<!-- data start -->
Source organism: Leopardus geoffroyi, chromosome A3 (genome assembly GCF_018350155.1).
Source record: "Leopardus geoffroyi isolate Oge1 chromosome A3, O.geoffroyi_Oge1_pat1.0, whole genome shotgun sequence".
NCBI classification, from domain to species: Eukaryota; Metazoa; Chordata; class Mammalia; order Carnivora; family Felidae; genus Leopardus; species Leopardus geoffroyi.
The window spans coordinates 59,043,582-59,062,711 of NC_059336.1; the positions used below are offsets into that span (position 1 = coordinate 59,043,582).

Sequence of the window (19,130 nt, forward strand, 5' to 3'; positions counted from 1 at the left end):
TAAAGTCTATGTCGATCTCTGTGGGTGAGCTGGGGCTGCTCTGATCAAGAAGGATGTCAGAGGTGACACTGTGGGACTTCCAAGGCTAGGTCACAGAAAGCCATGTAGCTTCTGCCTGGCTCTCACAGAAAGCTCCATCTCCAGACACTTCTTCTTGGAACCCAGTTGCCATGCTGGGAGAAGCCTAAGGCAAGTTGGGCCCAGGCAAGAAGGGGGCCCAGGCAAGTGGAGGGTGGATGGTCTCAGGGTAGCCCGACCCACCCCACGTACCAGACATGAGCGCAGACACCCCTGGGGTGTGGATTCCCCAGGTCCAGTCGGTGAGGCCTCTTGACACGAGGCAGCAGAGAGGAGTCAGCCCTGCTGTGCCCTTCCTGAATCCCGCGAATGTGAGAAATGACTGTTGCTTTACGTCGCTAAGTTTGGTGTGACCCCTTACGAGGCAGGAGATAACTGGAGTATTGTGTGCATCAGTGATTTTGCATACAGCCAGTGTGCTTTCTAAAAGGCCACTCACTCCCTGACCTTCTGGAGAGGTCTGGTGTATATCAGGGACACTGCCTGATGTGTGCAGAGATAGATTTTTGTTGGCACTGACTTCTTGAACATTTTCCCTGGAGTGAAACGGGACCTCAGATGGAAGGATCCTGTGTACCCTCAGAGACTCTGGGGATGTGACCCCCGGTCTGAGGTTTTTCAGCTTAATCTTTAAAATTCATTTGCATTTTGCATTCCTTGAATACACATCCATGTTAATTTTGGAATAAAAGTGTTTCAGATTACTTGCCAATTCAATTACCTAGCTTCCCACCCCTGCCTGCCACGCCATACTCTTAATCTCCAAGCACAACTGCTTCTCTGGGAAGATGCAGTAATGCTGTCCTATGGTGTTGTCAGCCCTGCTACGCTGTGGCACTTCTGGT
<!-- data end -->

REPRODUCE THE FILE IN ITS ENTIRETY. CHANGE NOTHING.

Source organism: Leopardus geoffroyi, chromosome A3 (genome assembly GCF_018350155.1).
Source record: "Leopardus geoffroyi isolate Oge1 chromosome A3, O.geoffroyi_Oge1_pat1.0, whole genome shotgun sequence".
NCBI classification, from domain to species: Eukaryota; Metazoa; Chordata; class Mammalia; order Carnivora; family Felidae; genus Leopardus; species Leopardus geoffroyi.
The window spans coordinates 59,043,582-59,062,711 of NC_059336.1; the positions used below are offsets into that span (position 1 = coordinate 59,043,582).

Sequence of the window (19,130 nt, forward strand, 5' to 3'; positions counted from 1 at the left end):
TAAAGTCTATGTCGATCTCTGTGGGTGAGCTGGGGCTGCTCTGATCAAGAAGGATGTCAGAGGTGACACTGTGGGACTTCCAAGGCTAGGTCACAGAAAGCCATGTAGCTTCTGCCTGGCTCTCACAGAAAGCTCCATCTCCAGACACTTCTTCTTGGAACCCAGTTGCCATGCTGGGAGAAGCCTAAGGCAAGTTGGGCCCAGGCAAGAAGGGGGCCCAGGCAAGTGGAGGGTGGATGGTCTCAGGGTAGCCCGACCCACCCCACGTACCAGACATGAGCGCAGACACCCCTGGGGTGTGGATTCCCCAGGTCCAGTCGGTGAGGCCTCTTGACACGAGGCAGCAGAGAGGAGTCAGCCCTGCTGTGCCCTTCCTGAATCCCGCGAATGTGAGAAATGACTGTTGCTTTACGTCGCTAAGTTTGGTGTGACCCCTTACGAGGCAGGAGATAACTGGAGTATTGTGTGCATCAGTGATTTTGCATACAGCCAGTGTGCTTTCTAAAAGGCCACTCACTCCCTGACCTTCTGGAGAGGTCTGGTGTATATCAGGGACACTGCCTGATGTGTGCAGAGATAGATTTTTGTTGGCACTGACTTCTTGAACATTTTCCCTGGAGTGAAACGGGACCTCAGATGGAAGGATCCTGTGTACCCTCAGAGACTCTGGGGATGTGACCCCCGGTCTGAGGTTTTTCAGCTTAATCTTTAAAATTCATTTGCATTTTGCATTCCTTGAATACACATCCATGTTAATTTTGGAATAAAAGTGTTTCAGATTACTTGCCAATTCAATTACCTAGCTTCCCACCCCTGCCTGCCACGCCATACTCTTAATCTCCAAGCACAACTGCTTCTCTGGGAAGATGCAGTAATGCTGTCCTATGGTGTTGTCAGCCCTGCTACGCTGTGGCACTTCTGGT